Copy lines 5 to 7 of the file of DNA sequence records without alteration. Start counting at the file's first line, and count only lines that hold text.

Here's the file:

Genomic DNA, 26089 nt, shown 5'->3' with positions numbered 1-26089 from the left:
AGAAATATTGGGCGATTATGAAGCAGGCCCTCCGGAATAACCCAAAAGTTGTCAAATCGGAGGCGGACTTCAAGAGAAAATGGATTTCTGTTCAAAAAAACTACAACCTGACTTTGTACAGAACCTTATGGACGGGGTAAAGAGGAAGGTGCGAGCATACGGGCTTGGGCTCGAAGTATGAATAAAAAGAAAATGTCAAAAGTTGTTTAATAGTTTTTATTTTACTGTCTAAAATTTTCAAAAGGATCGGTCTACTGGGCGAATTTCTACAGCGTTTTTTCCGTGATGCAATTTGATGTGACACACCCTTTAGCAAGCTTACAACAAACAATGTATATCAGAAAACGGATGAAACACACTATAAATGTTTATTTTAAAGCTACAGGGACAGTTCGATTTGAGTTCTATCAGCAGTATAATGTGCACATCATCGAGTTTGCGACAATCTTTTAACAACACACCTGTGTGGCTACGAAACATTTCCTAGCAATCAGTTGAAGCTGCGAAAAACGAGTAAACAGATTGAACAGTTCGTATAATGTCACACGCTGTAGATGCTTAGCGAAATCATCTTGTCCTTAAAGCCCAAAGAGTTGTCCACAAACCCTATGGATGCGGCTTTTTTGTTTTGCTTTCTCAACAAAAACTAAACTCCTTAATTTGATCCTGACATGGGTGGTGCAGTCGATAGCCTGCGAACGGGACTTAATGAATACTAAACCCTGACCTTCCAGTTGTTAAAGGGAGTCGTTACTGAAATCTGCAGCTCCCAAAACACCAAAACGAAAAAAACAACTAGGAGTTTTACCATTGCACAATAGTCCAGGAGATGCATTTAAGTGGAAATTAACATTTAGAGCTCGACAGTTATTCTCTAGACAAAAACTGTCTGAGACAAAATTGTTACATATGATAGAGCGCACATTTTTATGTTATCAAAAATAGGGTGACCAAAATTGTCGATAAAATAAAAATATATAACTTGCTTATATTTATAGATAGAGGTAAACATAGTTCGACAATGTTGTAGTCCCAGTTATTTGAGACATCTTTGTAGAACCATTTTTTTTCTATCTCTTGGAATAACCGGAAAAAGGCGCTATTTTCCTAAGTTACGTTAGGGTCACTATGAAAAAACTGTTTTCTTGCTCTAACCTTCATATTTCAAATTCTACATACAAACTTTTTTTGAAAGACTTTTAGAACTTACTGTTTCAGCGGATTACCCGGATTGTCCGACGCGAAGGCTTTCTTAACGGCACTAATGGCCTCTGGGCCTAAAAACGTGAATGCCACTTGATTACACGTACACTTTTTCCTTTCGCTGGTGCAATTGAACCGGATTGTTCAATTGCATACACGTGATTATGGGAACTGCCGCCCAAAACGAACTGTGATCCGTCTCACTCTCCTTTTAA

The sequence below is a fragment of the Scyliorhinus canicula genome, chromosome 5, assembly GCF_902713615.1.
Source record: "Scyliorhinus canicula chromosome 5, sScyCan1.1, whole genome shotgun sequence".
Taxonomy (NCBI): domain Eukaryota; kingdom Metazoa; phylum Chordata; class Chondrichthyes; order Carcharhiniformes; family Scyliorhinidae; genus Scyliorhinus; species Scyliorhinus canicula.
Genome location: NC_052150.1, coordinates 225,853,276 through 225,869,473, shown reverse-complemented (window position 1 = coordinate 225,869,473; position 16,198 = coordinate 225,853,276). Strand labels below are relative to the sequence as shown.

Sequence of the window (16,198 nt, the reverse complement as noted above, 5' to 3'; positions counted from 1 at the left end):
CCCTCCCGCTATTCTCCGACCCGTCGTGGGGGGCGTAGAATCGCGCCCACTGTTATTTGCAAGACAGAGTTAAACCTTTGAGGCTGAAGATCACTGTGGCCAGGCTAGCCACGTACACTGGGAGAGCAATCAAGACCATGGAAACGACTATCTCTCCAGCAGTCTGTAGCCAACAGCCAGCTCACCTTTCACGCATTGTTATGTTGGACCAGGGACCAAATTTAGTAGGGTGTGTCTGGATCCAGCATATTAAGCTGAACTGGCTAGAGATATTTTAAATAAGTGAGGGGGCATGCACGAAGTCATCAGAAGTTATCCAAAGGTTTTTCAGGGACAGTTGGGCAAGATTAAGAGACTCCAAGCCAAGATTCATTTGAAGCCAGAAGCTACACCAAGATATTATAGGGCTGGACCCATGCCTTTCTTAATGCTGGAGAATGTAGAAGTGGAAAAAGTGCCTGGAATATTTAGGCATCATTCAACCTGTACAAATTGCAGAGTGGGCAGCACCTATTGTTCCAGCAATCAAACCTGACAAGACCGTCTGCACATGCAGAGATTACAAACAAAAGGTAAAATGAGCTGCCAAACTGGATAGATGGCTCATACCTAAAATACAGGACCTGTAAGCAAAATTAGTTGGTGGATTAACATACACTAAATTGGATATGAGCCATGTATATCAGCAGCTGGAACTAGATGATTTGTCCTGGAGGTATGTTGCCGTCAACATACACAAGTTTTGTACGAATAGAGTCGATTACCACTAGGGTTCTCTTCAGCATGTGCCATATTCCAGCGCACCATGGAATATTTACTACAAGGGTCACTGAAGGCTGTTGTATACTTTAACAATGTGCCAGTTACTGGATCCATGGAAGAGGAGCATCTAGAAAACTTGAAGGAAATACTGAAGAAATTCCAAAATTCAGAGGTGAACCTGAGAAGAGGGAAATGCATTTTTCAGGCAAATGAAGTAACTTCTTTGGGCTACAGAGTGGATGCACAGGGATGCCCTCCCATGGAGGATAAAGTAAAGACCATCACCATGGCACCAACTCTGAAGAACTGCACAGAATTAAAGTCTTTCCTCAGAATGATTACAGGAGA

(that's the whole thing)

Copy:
Taxonomy (NCBI): domain Eukaryota; kingdom Metazoa; phylum Chordata; class Chondrichthyes; order Carcharhiniformes; family Scyliorhinidae; genus Scyliorhinus; species Scyliorhinus canicula.
Genome location: NC_052150.1, coordinates 225,853,276 through 225,869,473, shown reverse-complemented (window position 1 = coordinate 225,869,473; position 16,198 = coordinate 225,853,276). Strand labels below are relative to the sequence as shown.

Sequence of the window (16,198 nt, the reverse complement as noted above, 5' to 3'; positions counted from 1 at the left end):